How many times have you bought chicken breasts, thighs, or cutlets from the grocery store for a recipe you planned on making that night but instead, you ended up ordering take-out and stowed the raw meat into the depths of your refrigerator? We’ve all done it and we’re not here to judge you. However, there’s something you should be mindful of after you decide to save that pre-cut chicken for a later date—whether it’s still fresh. That brings up the real question: do you know how to tell if chicken is bad?
This is important to learn, seeing as some 48 million people, or about 1 in 6 Americans, are sickened from a foodborne illness every year with 1 million of those cases having to do with chicken, according to the Centers for Disease Control and Prevention. Salmonella, the pathogen that’s found in uncooked eggs and poultry, is the second leading pathogen to cause domestically acquired (food made in your home) foodborne illness. We consulted head chef at HelloFresh, Claudia Sidoti, for the lowdown on how to check if your chicken is still good to eat or if it’s time to toss it out, but first, we’re going to recap why it can be dangerous.
Why is raw chicken bad for you?
Several types of bacteria can live on chicken before it’s cooked. Campylobacter, Salmonella, and Clostridium perfringens can cause symptoms like fever, diarrhea, bloody stools, vomiting, and dehydration. These dangerous bacteria can be transmitted if chicken is undercooked, but also if raw chicken is out and comes into contact with cutting boards, countertops, utensils, or other foods, the CDC says. Storing raw chicken on its own is a good idea. This way juices don’t come into contact with anything else in your kitchen.
And after handling refrigerated or frozen raw chicken, you should always wash your hands for at least 20 seconds with soap and warm water to prevent the spread of germs.
What are the tell-tale signs that raw chicken has gone bad?
There are three easy ways you can immediately check to see if your chicken has peaked far past it’s prime once it’s stored properly.
- First, Sidoti advises looking for a change in color. “Fresh, raw chicken should have a pink, fleshy color. As it starts to go bad, the color fades to a shade of grey. If the color starts to look duller, you should use it immediately,” she says. However, once the meat begins to look grey, then it’s time to toss out that chicken.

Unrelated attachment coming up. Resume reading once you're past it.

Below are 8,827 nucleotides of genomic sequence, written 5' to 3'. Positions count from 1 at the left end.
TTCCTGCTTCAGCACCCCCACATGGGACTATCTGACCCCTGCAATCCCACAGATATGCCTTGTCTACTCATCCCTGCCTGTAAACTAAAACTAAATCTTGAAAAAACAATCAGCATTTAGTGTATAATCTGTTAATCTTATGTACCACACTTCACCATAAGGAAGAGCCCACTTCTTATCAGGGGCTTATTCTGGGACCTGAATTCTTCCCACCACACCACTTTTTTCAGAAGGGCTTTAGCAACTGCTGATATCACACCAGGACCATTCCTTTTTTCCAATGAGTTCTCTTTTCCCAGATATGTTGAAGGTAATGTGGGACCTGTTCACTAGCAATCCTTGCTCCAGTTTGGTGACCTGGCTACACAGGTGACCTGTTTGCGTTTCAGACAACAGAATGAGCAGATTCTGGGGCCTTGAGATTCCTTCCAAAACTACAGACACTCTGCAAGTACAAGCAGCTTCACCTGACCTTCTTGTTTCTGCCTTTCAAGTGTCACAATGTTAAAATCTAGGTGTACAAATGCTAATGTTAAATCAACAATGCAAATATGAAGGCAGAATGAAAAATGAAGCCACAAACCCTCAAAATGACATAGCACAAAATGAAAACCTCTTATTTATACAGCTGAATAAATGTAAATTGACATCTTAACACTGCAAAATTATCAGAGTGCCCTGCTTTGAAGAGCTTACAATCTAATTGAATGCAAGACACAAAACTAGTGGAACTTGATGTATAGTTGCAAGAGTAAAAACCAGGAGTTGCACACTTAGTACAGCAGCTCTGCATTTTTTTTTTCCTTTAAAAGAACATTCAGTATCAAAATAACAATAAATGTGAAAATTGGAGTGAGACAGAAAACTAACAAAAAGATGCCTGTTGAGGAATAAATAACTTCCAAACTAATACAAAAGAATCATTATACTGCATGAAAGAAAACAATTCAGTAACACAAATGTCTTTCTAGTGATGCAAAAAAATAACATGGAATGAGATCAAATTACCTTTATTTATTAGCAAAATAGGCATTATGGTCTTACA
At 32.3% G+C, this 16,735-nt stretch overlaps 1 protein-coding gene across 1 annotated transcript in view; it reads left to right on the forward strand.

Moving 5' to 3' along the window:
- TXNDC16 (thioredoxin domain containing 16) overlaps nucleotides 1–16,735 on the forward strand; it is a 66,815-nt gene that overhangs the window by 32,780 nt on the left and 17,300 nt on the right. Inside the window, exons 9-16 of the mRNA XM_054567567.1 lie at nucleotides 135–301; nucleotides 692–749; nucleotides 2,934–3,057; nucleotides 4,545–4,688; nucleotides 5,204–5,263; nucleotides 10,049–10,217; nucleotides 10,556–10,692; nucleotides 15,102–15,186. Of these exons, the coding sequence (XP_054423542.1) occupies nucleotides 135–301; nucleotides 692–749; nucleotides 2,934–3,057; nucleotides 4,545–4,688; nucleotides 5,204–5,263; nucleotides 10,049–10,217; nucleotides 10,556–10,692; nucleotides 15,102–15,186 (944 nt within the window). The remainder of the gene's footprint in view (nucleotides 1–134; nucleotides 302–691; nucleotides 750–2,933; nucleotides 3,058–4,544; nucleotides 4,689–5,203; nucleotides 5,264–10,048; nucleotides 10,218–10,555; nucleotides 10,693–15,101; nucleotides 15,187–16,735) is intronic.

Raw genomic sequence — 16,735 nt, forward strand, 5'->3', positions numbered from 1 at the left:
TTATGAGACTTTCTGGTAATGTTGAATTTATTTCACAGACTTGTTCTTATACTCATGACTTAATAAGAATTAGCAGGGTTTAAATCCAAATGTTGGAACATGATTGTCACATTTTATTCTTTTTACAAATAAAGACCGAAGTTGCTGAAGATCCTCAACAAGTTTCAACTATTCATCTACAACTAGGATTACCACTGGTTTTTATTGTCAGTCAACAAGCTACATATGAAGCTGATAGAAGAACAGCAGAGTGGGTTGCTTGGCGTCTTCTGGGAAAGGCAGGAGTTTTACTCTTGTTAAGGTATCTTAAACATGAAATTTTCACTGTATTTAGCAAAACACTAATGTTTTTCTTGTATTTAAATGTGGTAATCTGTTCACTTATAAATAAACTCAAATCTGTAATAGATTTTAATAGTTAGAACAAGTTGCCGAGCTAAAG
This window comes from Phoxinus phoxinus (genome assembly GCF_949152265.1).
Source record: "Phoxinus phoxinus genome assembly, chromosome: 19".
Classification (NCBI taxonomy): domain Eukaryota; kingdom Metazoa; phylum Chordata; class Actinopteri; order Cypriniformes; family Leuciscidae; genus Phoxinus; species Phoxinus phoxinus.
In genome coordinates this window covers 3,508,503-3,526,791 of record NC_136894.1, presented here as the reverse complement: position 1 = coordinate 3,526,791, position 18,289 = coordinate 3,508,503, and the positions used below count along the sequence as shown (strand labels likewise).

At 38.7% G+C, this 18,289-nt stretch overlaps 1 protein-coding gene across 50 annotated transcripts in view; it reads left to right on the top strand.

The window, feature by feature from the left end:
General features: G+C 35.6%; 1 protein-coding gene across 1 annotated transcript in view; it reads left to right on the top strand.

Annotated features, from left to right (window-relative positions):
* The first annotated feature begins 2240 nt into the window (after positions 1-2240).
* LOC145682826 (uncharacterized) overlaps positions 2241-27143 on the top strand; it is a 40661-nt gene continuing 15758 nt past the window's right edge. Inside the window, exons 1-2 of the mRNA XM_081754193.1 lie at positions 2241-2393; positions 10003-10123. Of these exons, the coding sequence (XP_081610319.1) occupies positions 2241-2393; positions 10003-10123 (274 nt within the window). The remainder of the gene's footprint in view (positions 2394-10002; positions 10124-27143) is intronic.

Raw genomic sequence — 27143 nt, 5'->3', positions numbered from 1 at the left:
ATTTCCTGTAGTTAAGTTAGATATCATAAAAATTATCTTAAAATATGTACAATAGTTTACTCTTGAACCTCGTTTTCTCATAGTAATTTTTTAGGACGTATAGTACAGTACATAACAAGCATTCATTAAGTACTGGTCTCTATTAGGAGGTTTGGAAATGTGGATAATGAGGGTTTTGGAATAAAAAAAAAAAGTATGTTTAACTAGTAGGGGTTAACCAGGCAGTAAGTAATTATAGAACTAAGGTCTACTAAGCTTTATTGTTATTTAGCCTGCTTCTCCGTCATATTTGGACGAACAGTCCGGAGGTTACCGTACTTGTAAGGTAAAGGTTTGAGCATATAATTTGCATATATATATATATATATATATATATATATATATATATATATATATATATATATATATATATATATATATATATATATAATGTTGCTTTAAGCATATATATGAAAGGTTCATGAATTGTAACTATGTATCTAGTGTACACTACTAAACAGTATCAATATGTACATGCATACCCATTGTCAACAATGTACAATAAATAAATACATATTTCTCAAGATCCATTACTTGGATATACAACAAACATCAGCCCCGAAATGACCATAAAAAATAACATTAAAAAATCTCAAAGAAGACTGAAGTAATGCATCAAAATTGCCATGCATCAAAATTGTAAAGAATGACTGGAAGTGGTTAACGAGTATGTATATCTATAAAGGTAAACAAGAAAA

- Second, Sidoti says to trust your nose. “Raw chicken that has gone bad has a very potent odor. Sometimes it can be described as a sour smell. If the chicken has taken on an odor of any sort, it’s safest to toss it,” she explains.
- Thirdly, the chef instructs to feel the meat. That’s right, just get right in there and touch it to determine if it’s unsafe to eat. “Raw chicken naturally has a glossy, slimy texture,” she says. However, if the meat is extra slimy that’s another indication that could have gone bad.
Is there any way to salvage raw chicken that may have already spoiled?
Basically, if it’s gone bad, your best bet is to just throw it out.
“It’s usually safe to just toss it,” says Sidoti. “You put yourself at serious risk of getting sick.”
Note: The expiration date may also be labeled as the “sell by” date. Make sure to only buy chicken before that projected date to ensure the most safety.
What about cooked chicken—about how long does it last in the refrigerator?
“According to the USDA, cooked chicken stored in the refrigerator is safe to eat for three to four days if it is properly stored,” says Sidoti. “If you want to further extend shelf life, you can store it in the freezer where it will last for about three months. Once stored in the freezer, take it out the night before and let it thaw in the fridge.”
The big takeaway: Don’t let that cooked meat hang out in the fridge for a week! You can tell if cooked chicken has gone bad if it gives off a rancid odor or is beginning to look grey. Once again, trust your senses.
Related: The Best and Worst Fast-Food Chicken Sandwiches, According to a Dietitian
Any tips on how to further prevent raw chicken from going bad?
There is one simple trick to ensuring your chicken does not quickly spoil: Fresh chicken must be kept cold, so don’t ever let it sit out on the counter, table, or anywhere that isn’t refrigerated below 40 degrees Fahrenheit.
“This will extend its shelf life and prevent the growth of bacteria. According to the USDA, raw chicken will only keep in the refrigerator for about one to two days,” says Sidoti. “If kept in the freezer, it should stay safe to thaw and eat for up to nine to 12 months.”
And she’s right. The U.S. Department of Health & Human Services says a raw, whole chicken can last that long, but if it’s in pieces, it can last for one to two days in the fridge but only nine months in the freezer.
Anything else to know about how to tell if the chicken in your fridge is bad?
Sidoti says, “When in doubt, throw it out!”
You heard the chef; it’s better to be safe than sorry.
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